Kayaks to Comus Lake, visitors to downtown: Delavan City Council approves money for plan
DELAVAN—Strategic plans often go nowhere—except to a shelf to collect dust.
In Delavan, the downtown strategic plan recently took several steps forward in the direction of Comus Lake, one of the city's quiet treasures.
On Tuesday, the Delavan City Council voted to approve using up to $25,000 in capital improvement funds to establish a kayak rental on Comus Lake. The idea was part of a strategic plan developed by Vandewalle & Associates in 2013.
“Most visitors to downtown Delavan probably do not even realize that they are within a few short blocks of Lake Comus,” the plan notes.
Since that time, an ad hoc committee of council members, business owners and chamber of commerce representatives have been working on developing ideas.
The kayak plan involves an intergovernmental agreement with the Delavan-Darien School District. Several years ago, the district received a large grant to purchase a variety of athletic equipment, and kayaks were included. The city hopes to use at least some of those kayaks.
“We don't know the specifics quite yet,” said Tom Klug, Delavan park and recreation director. “But the plan is that we would be looking at starting in the middle of June and run through the middle of August.”
The tentative plan calls for putting the kayak service in Comus Lake across from Veteran's Memorial Park, Klug said.
Comus Lake has a 5 mph speed limit, making it ideal for kayaks, Klug said.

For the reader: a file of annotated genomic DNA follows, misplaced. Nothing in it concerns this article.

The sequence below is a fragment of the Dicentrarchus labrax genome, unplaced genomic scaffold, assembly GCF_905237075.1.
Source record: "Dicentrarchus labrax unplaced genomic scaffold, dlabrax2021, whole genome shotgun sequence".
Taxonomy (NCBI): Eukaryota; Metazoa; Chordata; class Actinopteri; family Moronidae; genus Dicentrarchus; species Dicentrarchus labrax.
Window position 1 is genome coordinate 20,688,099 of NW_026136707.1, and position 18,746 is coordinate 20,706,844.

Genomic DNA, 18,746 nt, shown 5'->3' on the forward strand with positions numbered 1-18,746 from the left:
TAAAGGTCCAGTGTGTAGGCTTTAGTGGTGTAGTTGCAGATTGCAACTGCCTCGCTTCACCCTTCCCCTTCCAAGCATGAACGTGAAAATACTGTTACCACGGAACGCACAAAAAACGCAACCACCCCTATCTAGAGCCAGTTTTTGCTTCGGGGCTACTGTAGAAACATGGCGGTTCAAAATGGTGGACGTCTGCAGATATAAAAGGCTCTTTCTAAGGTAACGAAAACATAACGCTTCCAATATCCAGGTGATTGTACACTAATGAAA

Money for the project will come from the capital improvement budget but will not represent an additional budget item.
Alderman Bruce DeWitt explained that the city had budgeted for 2014 projects. Some of the projects have come in under budget, and that money will be used for the project.
Tuesday's council vote on the money was 4-2, with alderpersons Mary O'Connor and Gary Stebnitz voting against.
O'Connor said she thought the kayak rental was a good idea, but she was concerned about using any money in the capital improvement budget.
Alderman Ryan Schroeder, who serves on the council's ad hoc committee devoted to the downtown, said the plan represents a new way to promote the area and asked the council to “show good faith in the work of the committee."
Alderman Jeff Johnson said the community has repeatedly requested that more be done in the downtown.
“Our constituents tell us that they want to see a vital downtown,” Johnson said.
The intergovernmental agreement still must be approved by the school board.